Leslie George Matthews (brother of Norman)
Debut game: 27th December 1932 v Penarth
Final game: 10th April 1937
Number of Appearances: 82
Les was one of 3 rugby playing brothers, born and brought up in Bathford. Les, Victor and Norman joined the Avonvale Club to serve their rugby apprenticeship before advancing to the Bath Club. They later returned to Avonvale where Les was elected captain in 1932.
Les was a fleet footed wing, not big, but quite slippery. He was capped for Somerset and represented them with distinction on many occasions.
At the end of his playing career, Les became a Bath Committee member for many years, putting lots of time and effort back into the Club he loved. He recalled to Tom Martland (his then son-in-law) the time he went as a Committee man to travel with the United XV to somewhere up the Welsh valleys, initially to run the line but, finding the team was one short, he was pressganged into playing at the age of 50 something!
Later years would find him and his close mate Alec Lewis on car park duty at the Recreation Ground, in all weathers, at the Pulteney Street gate directing traffic. People get paid for that these days! He could recount many stories about his rugby career – the Cross Baths, the Red House, journeys by horse and cart…. all highly humorous!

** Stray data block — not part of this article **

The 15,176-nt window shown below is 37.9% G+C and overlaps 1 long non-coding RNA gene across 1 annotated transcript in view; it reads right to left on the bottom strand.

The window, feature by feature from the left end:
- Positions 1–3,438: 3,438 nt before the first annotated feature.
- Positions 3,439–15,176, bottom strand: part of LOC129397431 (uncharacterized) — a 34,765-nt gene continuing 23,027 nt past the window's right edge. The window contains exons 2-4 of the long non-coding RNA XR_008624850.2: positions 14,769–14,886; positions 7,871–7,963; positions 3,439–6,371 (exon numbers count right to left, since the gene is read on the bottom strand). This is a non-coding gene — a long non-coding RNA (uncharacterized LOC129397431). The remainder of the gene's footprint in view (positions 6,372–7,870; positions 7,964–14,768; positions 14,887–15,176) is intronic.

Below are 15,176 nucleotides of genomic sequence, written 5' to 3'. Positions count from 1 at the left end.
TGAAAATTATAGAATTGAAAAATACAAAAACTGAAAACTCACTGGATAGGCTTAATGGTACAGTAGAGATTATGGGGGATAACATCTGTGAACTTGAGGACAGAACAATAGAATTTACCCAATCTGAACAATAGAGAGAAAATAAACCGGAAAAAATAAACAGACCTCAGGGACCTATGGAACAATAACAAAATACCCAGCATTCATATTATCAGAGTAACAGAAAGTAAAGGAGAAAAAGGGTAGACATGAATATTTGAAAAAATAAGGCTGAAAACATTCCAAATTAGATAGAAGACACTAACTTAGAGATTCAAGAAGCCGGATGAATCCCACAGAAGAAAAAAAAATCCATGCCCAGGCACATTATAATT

Les was honoured with the Presidency of the Bath Old Players Association and worked tirelessly on its behalf. He was rewarded with a Life Membership of the Association in recognition of his service to his fellow past players. He introduced Tom Martland to the West Country game of skittles at the Barley Mow on Friday nights alongside Bill Shortman, Bill Hancock, Cyril Bailey and the rest. and then there was his participation in the band at the Annual Smoker, usually in a policeman’s uniform, playing the comb and paper. Tommy Hicks provided the outfits, Jakie (Tony Jacobs) was on the drum, all completely impromptu- a laugh a minute.
A generous contributor to the Harvest Festival, Les was a keen gardener, growing a wide variety of crops, all of enormous proportions, and usually giving most of it away – that was the generous nature of the man. His extraordinary carpentry skills were highly sought after, not only around the Clubhouse and surroundings at the Rec, but by friends and neighbours. He was only too happy to oblige.